June 24, 2009
It feels like every few months, some research team or another announces the discovery of a new way to potentially eradicate HIV. So press releases such as the one below from Vaccine & Gene Therapy Institute (VGTI) Florida must always be taken with a grain of salt. However, this new development in the HIV treatment field appears worth getting at least a little perked up about.
The focus of this new research is a group of immune cells called "memory T cells." It's believed that these cells are harboring "latent" forms of HIV -- HIV that manages to lie dormant within the body, hidden away from HIV medications that flow through the bloodstream. If a person stops taking HIV meds, this reservoir of hidden HIV springs back into action and the virus spreads anew, the theory goes.
Enter a team of VGTI Florida researchers, in concert with scientists from the University of Montreal. They believe they've actually been able to pinpoint the specific types of memory T cells in which HIV is hiding -- and, even better, they think they've figured out how those HIV-infected memory T cells stay alive. Armed with this information, they hope they can develop a new type of HIV treatment that attacks HIV-infected memory T cells at the same time that existing HIV meds attack other HIV-infected cells. "We believe that by attacking the disease in these distinct two ways at once for an extended period of time, we can eliminate the reservoirs of HIV that currently persist within the human body, leaving an individual disease-free," says Rafick-Pierre Sékaly, Ph.D., the scientific director of VGTI Florida.
Pretty dramatic words, no? Whether this is truly something to get excited about remains to be seen: The researchers need to test their theory in animal studies before they can even begin to see whether this approach will work in humans. But it's another sign of slow progress in a field that has long felt stagnant, and hopefully each new tidbit we learn about how HIV works will indeed bring us closer to the day we can find a cure.
You can read the full press release from VGTI Florida below. We also hope you'll leave your comments at the bottom of this page!
St. Lucie, FL -- Researchers from the newly-established VGTI Florida and the University of Montreal have uncovered a possible method for eradicating HIV infection in the human body. The researchers have also revealed new information which demonstrates how HIV persists in the body -- even in patients receiving drug treatments -- and how the virus continues to replicate itself in individuals undergoing treatment. The research findings will be published in the online version of the journal Nature Medicine on June 21 and will be featured in an upcoming print edition of the journal.
Medical advancements in the past 20 years have significantly increased the survival rates of AIDS patients. In fact, approximately 90 percent of patients infected with AIDS can survive with the disease as long as they are treated with a complex series of antiretroviral drugs.
"Current medications allow us to control HIV and limit its progression in most cases," explained Rafick-Pierre Sékaly, Ph.D., current scientific director for VGTI Florida, a former scientist at the University of Montreal, and senior author of the research paper. "However, the medications do not eradicate the disease. Instead, the disease persists within the body -- much like water in a reservoir - and is never fully destroyed. We believe our latest research may help scientists and physicians overcome this hurdle."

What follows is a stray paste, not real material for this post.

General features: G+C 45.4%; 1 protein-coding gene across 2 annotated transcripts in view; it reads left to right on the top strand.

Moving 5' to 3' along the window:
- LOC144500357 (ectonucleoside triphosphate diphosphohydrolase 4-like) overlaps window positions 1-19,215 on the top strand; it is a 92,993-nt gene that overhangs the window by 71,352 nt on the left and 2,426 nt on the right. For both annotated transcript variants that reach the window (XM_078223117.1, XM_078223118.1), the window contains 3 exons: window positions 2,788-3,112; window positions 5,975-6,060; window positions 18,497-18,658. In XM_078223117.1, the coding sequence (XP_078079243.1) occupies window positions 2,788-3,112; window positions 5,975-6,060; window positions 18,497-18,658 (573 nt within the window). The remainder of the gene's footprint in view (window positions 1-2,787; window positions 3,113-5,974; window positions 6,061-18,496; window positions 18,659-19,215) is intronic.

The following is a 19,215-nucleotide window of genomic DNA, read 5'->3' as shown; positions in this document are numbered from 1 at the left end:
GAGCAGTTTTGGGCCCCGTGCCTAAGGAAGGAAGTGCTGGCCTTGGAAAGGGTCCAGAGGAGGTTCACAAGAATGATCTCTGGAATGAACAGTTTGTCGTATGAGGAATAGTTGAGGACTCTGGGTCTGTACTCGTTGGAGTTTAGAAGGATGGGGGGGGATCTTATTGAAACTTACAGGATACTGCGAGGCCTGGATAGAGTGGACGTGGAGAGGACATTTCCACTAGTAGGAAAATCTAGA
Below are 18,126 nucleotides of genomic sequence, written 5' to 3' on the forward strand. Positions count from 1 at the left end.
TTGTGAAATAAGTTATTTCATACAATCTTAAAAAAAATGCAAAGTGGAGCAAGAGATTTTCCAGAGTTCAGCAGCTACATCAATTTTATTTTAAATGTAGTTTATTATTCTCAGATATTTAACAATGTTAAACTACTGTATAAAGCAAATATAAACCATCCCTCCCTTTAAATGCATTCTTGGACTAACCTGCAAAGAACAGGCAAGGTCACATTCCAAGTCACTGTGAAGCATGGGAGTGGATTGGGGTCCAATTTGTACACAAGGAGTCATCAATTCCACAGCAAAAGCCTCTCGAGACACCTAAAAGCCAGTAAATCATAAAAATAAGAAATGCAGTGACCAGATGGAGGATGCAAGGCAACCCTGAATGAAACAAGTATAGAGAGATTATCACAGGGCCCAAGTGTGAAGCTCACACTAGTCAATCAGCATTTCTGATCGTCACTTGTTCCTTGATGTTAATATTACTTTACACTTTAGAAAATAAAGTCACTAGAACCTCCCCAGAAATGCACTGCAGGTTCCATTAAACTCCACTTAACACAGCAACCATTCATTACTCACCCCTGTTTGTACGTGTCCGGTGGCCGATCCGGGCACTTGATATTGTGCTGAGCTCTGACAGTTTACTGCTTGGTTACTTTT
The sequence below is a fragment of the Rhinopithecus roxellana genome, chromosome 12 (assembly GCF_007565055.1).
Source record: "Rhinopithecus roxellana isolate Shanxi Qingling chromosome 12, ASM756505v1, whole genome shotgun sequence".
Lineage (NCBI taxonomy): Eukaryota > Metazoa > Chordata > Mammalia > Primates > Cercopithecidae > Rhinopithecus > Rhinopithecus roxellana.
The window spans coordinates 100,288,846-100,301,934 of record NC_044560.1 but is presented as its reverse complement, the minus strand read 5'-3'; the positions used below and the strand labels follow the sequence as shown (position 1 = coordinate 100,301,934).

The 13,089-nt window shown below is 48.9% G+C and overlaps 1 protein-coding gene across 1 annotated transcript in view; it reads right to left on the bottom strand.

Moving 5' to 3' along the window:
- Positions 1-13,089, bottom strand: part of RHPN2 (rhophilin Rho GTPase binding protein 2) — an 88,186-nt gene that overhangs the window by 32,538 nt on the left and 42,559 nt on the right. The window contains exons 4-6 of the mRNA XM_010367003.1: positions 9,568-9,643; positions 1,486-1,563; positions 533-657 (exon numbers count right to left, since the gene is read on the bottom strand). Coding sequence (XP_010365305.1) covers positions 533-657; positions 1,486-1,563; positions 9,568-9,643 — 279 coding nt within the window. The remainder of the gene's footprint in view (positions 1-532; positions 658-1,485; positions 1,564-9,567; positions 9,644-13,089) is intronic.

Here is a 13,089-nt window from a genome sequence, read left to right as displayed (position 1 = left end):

The research team was able to identify a possible new way of attacking HIV by first identifying the specific cells where HIV infection persists in patients currently undergoing treatment.
They found that the disease is able to survive within two subsets of memory T-cells. Memory T-cells are a portion of the body's immune system and have the ability to learn, detect and attack certain types of infectious diseases.
By infecting cells within the body's own immune system, HIV is able to avoid antiviral treatments that are effective in stopping HIV in other cell types in the body. In-effect, HIV uses the body's own defense system as a hideout.
The research team was also successful in identifying how these HIV-infected memory T-cells replenish themselves. When populating T-cells, HIV does not replicate itself as it does in other cell types on the body. Instead, HIV persists in memory T-cells through cell division -- a finding that holds significant implications for possibly stopping the disease.
"Based on this research, we believe one possible method for eliminating HIV in the body is to use a combined approach," said Dr. Sékaly. "We propose the use of medications that target viral replication of HIV throughout the body, in combination with drugs that prevent infected memory T-cells from dividing. We believe that by attacking the disease in these distinct two ways at once for an extended period of time, we can eliminate the reservoirs of HIV that currently persist within the human body, leaving an individual disease-free."
The next step for researchers is to begin testing their proposed treatment method using animal models and newly developed therapies.
"While this is a preliminary finding, we are hopeful that this research discovery will guide us in eradicating HIV infection in the body," said Dr. Sékaly.
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